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Robinson Film Center Screening Documentary on Jewish Partisans

On April 28th, the Robinson Film Center is hosting a screening of the 2022 documentary film Four Winters, directed by Julia Mintz.

On April 28th, the Robinson Film Center is hosting a screening of the 2022 documentary film Four Winters, directed by Julia Mintz.

The film tells the story, from their perspective, of Jewish Partisans, who fought back against the Nazis during World War II.

Julia Mintz It's about bravery. It's about resilience and resistance against unimaginable odds. And it's been a fascination. The film features five women and three men. Four Winters is truly focused on this region between Eastern Europe and Belarus where there were hundreds and hundreds of miles of woods, and woods, and woods. And it’s about how they escaped into the forest, figured out how to survive, find their courage, manifest the bravery that it took to just live and see another day. Afterwards, of course, their escapes- which were miraculous really. And then it’s the story, their human story, of how they ultimately fought back. The discovery on my part, that there were over 25,000 Jewish people, young people, mostly, that banded together in these permissible forests. Dug themselves into ditches in the earth and not only survived there but fought back against the Nazis and their collaborators. Blowing up the infrastructure, blowing up trains. There's an Underground Railroad, in essence, that brought people from the ghettos and into the forest. And it's a fascinating story that is unique, in many ways, to the Holocaust. But at its core, it's actually a story of our humanity and war and resilience and resistance. And in many ways it's sort of a tribute through the personal narrative.

Through those who lived this history and then sharing the story with you. There's no one else who talks on the phone but the partisans but the Jewish partisans who lived this history.

Julia Mintz has a lengthy history in filmmaking. Mintz says she had the idea to make Four Winters for years, and it was a lengthy process to get it to where it is today.

Julia Mintz Well the process was an adventure. We traveled around the world: the United States and Canada and Lithuania and Poland and Belarus and interviewed people in all of those places. And then folks came in to be interviewed from other parts of the world. Hours and hours, sometimes days, we spent together. I mean that was the most beautiful, and the most intense and life-affirming journey to be on. And the archives, of course, are their own fascination. Most significantly, really, the archives that are in majority of the film, came from the Partisons themselves. Everyone we interviewed, over the courses of their lifetimes, they had collected film clips and videos, and wanted to share their libraries and all their films that friends and family had pulled together to help them understand and hold on to this history that documented what they lived through. And then, of course, you go back into the editing room and you have your hundreds and hundreds of pages of material. And, you know, you have to bring it down to a 90-minute, give or take, film. That was, uh, that was a tremendous amount of work. But I’m told it’s quite good.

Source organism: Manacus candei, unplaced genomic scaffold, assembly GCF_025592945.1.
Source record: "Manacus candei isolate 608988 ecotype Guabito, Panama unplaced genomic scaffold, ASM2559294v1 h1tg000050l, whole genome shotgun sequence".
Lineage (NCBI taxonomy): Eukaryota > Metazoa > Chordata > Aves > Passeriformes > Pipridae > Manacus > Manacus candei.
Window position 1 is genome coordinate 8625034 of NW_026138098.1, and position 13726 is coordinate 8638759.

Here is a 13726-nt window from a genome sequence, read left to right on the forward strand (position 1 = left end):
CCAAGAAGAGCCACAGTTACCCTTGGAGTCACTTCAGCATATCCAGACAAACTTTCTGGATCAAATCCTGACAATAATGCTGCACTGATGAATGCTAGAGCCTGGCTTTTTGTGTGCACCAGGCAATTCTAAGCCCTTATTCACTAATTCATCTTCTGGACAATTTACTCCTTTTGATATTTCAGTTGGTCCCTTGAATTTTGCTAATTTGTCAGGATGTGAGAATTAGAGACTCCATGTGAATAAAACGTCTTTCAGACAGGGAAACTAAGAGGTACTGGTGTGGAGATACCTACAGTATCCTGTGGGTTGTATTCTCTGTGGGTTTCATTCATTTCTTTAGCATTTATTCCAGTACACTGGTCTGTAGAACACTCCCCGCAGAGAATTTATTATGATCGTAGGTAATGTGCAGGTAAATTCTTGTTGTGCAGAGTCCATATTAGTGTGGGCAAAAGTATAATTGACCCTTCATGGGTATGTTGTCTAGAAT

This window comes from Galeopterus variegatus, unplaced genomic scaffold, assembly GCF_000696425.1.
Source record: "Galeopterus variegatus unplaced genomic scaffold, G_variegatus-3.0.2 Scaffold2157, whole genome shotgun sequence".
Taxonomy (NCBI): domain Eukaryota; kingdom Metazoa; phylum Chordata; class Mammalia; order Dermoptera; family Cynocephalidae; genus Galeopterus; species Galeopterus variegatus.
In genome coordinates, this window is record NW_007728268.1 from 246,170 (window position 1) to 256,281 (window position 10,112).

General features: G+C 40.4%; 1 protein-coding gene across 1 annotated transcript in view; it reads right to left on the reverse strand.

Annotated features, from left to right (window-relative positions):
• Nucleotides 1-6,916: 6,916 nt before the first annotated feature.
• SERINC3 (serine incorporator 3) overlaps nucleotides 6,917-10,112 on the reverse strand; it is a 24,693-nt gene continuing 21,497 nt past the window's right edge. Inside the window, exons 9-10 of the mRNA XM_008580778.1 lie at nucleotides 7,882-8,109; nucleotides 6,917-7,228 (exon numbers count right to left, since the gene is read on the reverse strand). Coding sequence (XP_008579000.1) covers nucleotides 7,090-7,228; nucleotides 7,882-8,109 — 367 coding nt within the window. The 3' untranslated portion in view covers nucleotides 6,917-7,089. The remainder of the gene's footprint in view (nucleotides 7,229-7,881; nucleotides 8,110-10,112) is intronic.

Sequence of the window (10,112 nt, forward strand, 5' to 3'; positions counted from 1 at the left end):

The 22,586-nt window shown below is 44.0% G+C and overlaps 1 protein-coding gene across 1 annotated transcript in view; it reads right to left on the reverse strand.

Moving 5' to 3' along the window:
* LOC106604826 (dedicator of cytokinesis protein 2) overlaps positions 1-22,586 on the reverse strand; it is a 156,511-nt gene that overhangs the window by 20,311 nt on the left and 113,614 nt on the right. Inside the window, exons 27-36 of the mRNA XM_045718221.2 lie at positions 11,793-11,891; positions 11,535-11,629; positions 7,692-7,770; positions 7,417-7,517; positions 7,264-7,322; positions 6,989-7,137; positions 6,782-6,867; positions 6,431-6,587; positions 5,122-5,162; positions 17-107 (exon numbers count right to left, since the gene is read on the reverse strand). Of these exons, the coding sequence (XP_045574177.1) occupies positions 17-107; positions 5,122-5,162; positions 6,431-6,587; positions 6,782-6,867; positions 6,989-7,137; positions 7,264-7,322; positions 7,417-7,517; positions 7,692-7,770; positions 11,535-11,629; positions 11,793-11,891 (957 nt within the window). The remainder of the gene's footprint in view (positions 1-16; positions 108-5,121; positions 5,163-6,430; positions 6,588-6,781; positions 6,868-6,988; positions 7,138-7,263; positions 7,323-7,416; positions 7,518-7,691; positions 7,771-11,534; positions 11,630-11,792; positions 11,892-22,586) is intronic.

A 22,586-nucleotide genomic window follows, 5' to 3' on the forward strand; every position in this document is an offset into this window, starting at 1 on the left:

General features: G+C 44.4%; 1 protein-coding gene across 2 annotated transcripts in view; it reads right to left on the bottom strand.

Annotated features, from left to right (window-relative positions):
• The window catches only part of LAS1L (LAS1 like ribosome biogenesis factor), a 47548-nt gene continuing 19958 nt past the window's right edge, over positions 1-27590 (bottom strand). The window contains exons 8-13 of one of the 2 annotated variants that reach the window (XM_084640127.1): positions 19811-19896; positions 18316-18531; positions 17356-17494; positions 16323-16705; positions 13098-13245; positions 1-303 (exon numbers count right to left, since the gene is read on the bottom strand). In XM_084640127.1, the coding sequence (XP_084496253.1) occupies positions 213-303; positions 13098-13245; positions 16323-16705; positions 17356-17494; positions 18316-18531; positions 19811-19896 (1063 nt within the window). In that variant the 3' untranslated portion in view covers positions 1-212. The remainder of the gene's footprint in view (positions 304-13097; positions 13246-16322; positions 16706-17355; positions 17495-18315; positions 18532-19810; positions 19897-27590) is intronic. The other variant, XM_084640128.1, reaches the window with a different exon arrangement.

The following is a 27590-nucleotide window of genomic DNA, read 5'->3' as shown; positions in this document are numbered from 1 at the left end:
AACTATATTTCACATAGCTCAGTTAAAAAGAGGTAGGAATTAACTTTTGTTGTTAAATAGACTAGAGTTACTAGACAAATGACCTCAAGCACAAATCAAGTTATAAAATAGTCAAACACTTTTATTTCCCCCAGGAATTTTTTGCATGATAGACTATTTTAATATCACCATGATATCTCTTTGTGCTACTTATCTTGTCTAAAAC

The film has been nominated for many awards at film festivals across the nation, and it won Best Documentary at the Toronto Jewish Film Festival. Mintz will be present at the screening in

the Robinson Film Center to answer questions about the film, and recommends anyone who is interested to come and watch it.

Julia Mintz This film is for all people everywhere. And I think that’s not only because of the story, but because of the way the film is told. It’s quite unique in that. The film kind of charities this double-linear story. The timeline, of course, of World War 2 and the Holocaust. But it is actually the timeline of the human experience in that frame. And it is serious. The film will make you laugh and cry and make you want to get up and cheer. It takes you on a really wonderful journey. And I think that’s the thing that people have said about it. I mean that’s the story of the woman at Lincoln Center who grabbed me by the shoulder and says, ‘Wow! That was like a movie!’ The film is paced and dynamic and inspiring and very moving, and I think the overall feedback is that the film really takes you somewhere that you didn’t expect.